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Viacom and CBS Corp. — which, after a long mating dance, on Tuesday unveiled an agreement to recombine — have in the past often had very different international strategies, but they have started converging, with management touting the growth potential of the merged company’s international business.
The companies in their deal announcement highlighted “global leadership positions” as one key rationale for the combination. And Viacom CEO Bob Bakish said in a staff memo: “We’ll be able to build on our leadership positions in the U.S., U.K., Australia, Argentina and India for continued global expansion.”
The companies put the spotlight on the fact that the merged firm will have more than 4.3 billion total cumulative TV subscribers worldwide and create content in 45 languages with global production capabilities across five continents.
Analysts on Wednesday also highlighted the potential for the new company abroad. Guggenheim Securities analyst Michael Morris titled his report, “Back to the Future: CBS, Viacom Recombine Forces to Pursue Global Growth.” MoffettNathanson’s Michael Nathanson wrote: “Viacom’s greater international focus could help deploy CBS assets to build out both linear networks and digital platforms.”
Similarly, Jessica Reif Ehrlich of Bank of America Merrill Lynch highlighted the merged company’s “improved international monetization potential, i.e. leveraging Viacom’s international cable network infrastructure to drive greater CBS/Showtime potential.” And ad giant GroupM’s global president, business intelligence Brian Wieser wrote: “International scale is another area relevant to marketers,” even though he expects benefits to be “modest initially.”
Viacom and Bakish, the former boss of the company’s Viacom International Media Networks unit, which is now overseen by David Lynn, have long touted the company’s global reach, including TV channels in more than 180 countries, that the company says allows it to “connect with more than 4 billion fans.” That includes beachheads in Britain, where Viacom a few years ago acquired broadcast network Channel 5; Argentina, where the firm bought Telefe, which has become a key Spanish-language production hub; and India, where Viacom owns a 49 percent stake in a joint venture.
CBS Corp. has only over the past couple of years talked more about its international growth opportunities beyond licensing its content abroad, such as Australia’s Network Ten, which it acquired in late 2017, and the rollout of its streaming services abroad.
“We are expanding in the international marketplace, where we see our biggest opportunity over time, particularly in direct to consumer,” CBS acting CEO Joe Ianniello said on the company’s recent earnings conference call in touting the new focus area. “With nearly 7.5 billion people living outside the United States, the international marketplace presents a huge opportunity for further long-term growth.”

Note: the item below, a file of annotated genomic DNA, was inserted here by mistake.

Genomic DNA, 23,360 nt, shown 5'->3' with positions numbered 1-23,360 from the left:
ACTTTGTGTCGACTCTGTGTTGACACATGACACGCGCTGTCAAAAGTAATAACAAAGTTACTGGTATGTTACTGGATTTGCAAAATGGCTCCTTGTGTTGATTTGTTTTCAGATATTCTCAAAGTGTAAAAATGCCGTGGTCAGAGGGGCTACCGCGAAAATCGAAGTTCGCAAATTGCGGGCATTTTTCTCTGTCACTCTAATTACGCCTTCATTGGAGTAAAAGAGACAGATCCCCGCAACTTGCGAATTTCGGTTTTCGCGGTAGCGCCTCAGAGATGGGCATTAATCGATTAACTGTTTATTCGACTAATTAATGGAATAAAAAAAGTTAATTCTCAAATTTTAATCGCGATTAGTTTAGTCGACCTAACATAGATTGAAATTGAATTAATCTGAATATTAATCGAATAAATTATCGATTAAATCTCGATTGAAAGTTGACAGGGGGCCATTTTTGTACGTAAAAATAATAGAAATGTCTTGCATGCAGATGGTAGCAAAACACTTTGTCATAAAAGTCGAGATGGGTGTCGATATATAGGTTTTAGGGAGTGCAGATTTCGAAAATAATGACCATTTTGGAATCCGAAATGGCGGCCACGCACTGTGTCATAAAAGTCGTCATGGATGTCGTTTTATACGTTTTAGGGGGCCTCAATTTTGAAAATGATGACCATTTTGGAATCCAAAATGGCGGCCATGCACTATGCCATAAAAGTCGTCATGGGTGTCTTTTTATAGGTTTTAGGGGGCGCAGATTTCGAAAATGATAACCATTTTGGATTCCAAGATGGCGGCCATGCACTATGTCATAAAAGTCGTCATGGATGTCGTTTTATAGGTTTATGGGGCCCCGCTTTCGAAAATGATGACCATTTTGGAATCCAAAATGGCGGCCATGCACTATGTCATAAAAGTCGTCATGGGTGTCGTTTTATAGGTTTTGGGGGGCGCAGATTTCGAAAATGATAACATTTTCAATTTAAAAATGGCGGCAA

On Tuesday, in an internal memo about the mega-deal, Ianniello again highlighted the worldwide opportunity, writing: “There is a race to create more of the best content. We are already leaders in this regard, and today’s news will accelerate our global ambitions.”
Wall Street analysts have also noted this increase in similar strategies and shared growth opportunities. “Over the past 14 years and through massive changes in industry structure, these two companies have pursued separate paths and strategies,” Nathanson wrote in a recent report. “With new management teams now in place, the companies are operating with similar goals in mind.”
One of them is international upside, he highlighted. “With broadcast assets in the U.K., Argentina and Australia and plans to launch new subscription VOD/advertising VOD services abroad, the new company will have a meaningful opportunity to grow their international footprint,” Nathanson said.
Fitch analyst Patrice Cucinello noted that CBS currently expects its aggregate direct-to-consumer subscribers will reach 25 million by year-end 2022, up from previous guidance of 16 million. “Notably, these estimates do not include any potential subscriber growth from the launch of CBS All Access in international markets,” such as Canada and Australia where it is already available, the analyst pointed out. Management has also said it plans rollouts of the service in Latin America and parts of Europe. Many see Viacom’s Pluto TV, the ad-supported streaming service that it is looking to make more prominent in international markets, as being complementary.
Observers expect Viacom, and the widely traveled Bakish and his team, to take the lead in terms of global initiatives for the merged company. “Viacom has global assets, while CBS has limited operating assets outside the U.S.,” wrote S&P Global analyst Naveen Sarma in a recent report. “Viacom, on the other hand, has a strong portfolio of intellectual property, TV studios and TV networks in Europe, Asia and Latin America, among other places. Besides reducing CBS’ dependence on the secularly challenged U.S. TV market, Viacom’s international expertise could help accelerate Showtime’s overseas expansion and give CBS an alternate international distribution strategy for its television content.”
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